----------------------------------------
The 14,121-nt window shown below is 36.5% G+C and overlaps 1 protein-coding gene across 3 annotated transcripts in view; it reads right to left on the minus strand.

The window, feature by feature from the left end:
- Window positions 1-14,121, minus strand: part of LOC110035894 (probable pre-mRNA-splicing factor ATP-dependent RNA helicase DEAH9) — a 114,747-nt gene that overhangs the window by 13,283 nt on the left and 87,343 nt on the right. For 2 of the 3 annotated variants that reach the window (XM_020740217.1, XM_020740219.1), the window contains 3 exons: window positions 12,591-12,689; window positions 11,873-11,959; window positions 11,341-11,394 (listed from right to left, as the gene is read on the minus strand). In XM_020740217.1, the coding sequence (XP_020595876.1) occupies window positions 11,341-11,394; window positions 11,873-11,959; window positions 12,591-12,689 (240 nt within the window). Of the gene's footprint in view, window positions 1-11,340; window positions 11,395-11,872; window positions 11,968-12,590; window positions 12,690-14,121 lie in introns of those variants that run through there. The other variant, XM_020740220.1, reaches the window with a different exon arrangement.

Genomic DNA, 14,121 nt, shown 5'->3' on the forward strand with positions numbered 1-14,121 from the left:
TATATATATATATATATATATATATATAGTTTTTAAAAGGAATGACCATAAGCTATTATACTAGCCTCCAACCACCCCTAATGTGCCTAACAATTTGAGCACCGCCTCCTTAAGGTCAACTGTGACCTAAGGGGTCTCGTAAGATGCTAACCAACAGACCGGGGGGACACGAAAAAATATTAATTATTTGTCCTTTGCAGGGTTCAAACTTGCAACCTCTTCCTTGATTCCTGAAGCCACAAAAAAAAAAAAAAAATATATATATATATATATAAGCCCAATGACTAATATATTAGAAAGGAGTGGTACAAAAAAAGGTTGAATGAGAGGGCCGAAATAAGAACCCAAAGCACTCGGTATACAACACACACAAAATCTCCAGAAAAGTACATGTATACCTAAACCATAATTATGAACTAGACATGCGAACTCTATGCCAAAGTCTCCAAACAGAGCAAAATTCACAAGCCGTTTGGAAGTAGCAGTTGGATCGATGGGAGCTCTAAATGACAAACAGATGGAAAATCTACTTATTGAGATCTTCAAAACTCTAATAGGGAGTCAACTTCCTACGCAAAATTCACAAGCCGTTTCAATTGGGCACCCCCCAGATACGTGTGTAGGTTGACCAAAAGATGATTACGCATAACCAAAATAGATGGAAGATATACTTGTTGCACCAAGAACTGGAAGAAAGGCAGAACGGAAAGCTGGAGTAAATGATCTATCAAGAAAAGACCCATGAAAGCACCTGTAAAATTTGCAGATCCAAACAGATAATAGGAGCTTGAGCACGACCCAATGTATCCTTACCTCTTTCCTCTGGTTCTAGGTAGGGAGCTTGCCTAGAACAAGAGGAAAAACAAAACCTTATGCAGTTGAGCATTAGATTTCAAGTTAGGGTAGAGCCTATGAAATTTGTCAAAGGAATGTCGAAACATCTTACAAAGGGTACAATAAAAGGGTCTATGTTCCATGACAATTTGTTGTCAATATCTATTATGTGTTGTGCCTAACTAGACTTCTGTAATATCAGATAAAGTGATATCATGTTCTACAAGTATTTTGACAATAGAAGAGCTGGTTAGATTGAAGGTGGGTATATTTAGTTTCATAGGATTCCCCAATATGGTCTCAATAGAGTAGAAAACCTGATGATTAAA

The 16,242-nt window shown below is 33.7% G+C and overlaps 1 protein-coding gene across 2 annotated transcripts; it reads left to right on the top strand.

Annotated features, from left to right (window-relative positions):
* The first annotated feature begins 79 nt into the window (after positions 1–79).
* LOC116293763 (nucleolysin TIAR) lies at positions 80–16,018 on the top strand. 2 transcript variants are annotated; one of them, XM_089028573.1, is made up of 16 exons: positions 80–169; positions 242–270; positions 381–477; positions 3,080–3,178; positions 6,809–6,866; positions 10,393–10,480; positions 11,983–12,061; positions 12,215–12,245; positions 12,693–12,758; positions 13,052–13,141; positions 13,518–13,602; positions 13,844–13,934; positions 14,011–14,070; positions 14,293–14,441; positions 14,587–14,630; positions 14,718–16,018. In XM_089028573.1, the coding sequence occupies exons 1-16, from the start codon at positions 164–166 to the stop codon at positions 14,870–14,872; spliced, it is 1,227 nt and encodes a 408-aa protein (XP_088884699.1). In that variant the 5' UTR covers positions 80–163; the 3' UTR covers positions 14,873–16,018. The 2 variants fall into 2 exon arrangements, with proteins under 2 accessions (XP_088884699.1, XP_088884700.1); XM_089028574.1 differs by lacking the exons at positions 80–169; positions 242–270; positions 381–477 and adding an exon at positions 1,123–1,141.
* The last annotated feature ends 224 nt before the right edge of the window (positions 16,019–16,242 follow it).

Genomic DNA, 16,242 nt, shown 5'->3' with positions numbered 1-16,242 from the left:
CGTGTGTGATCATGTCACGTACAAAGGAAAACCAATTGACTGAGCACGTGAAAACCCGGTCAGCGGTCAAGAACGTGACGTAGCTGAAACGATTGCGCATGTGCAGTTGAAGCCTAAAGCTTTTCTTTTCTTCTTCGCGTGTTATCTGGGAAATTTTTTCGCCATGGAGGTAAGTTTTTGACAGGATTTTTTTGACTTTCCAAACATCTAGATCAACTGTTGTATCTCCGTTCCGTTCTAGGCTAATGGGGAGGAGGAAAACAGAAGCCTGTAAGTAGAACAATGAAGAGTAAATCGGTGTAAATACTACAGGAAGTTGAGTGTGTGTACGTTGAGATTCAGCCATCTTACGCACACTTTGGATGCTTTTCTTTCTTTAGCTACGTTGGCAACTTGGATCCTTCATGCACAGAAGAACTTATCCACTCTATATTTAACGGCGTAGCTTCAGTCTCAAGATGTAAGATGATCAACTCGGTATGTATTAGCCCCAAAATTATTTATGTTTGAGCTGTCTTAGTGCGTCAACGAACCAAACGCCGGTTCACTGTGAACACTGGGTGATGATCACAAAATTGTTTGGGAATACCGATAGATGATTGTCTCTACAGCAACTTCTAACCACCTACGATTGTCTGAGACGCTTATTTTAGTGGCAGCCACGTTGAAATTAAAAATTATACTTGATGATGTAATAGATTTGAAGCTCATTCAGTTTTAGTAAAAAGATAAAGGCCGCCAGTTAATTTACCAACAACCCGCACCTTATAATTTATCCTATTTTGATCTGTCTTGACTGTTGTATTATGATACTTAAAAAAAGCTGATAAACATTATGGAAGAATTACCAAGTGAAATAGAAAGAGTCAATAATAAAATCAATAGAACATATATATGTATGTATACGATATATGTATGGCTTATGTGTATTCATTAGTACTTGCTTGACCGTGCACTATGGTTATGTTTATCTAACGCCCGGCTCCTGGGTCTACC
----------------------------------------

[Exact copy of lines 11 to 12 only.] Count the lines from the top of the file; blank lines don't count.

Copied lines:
Genomic DNA, 16,242 nt, shown 5'->3' with positions numbered 1-16,242 from the left:
CGTGTGTGATCATGTCACGTACAAAGGAAAACCAATTGACTGAGCACGTGAAAACCCGGTCAGCGGTCAAGAACGTGACGTAGCTGAAACGATTGCGCATGTGCAGTTGAAGCCTAAAGCTTTTCTTTTCTTCTTCGCGTGTTATCTGGGAAATTTTTTCGCCATGGAGGTAAGTTTTTGACAGGATTTTTTTGACTTTCCAAACATCTAGATCAACTGTTGTATCTCCGTTCCGTTCTAGGCTAATGGGGAGGAGGAAAACAGAAGCCTGTAAGTAGAACAATGAAGAGTAAATCGGTGTAAATACTACAGGAAGTTGAGTGTGTGTACGTTGAGATTCAGCCATCTTACGCACACTTTGGATGCTTTTCTTTCTTTAGCTACGTTGGCAACTTGGATCCTTCATGCACAGAAGAACTTATCCACTCTATATTTAACGGCGTAGCTTCAGTCTCAAGATGTAAGATGATCAACTCGGTATGTATTAGCCCCAAAATTATTTATGTTTGAGCTGTCTTAGTGCGTCAACGAACCAAACGCCGGTTCACTGTGAACACTGGGTGATGATCACAAAATTGTTTGGGAATACCGATAGATGATTGTCTCTACAGCAACTTCTAACCACCTACGATTGTCTGAGACGCTTATTTTAGTGGCAGCCACGTTGAAATTAAAAATTATACTTGATGATGTAATAGATTTGAAGCTCATTCAGTTTTAGTAAAAAGATAAAGGCCGCCAGTTAATTTACCAACAACCCGCACCTTATAATTTATCCTATTTTGATCTGTCTTGACTGTTGTATTATGATACTTAAAAAAAGCTGATAAACATTATGGAAGAATTACCAAGTGAAATAGAAAGAGTCAATAATAAAATCAATAGAACATATATATGTATGTATACGATATATGTATGGCTTATGTGTATTCATTAGTACTTGCTTGACCGTGCACTATGGTTATGTTTATCTAACGCCCGGCTCCTGGGTCTACC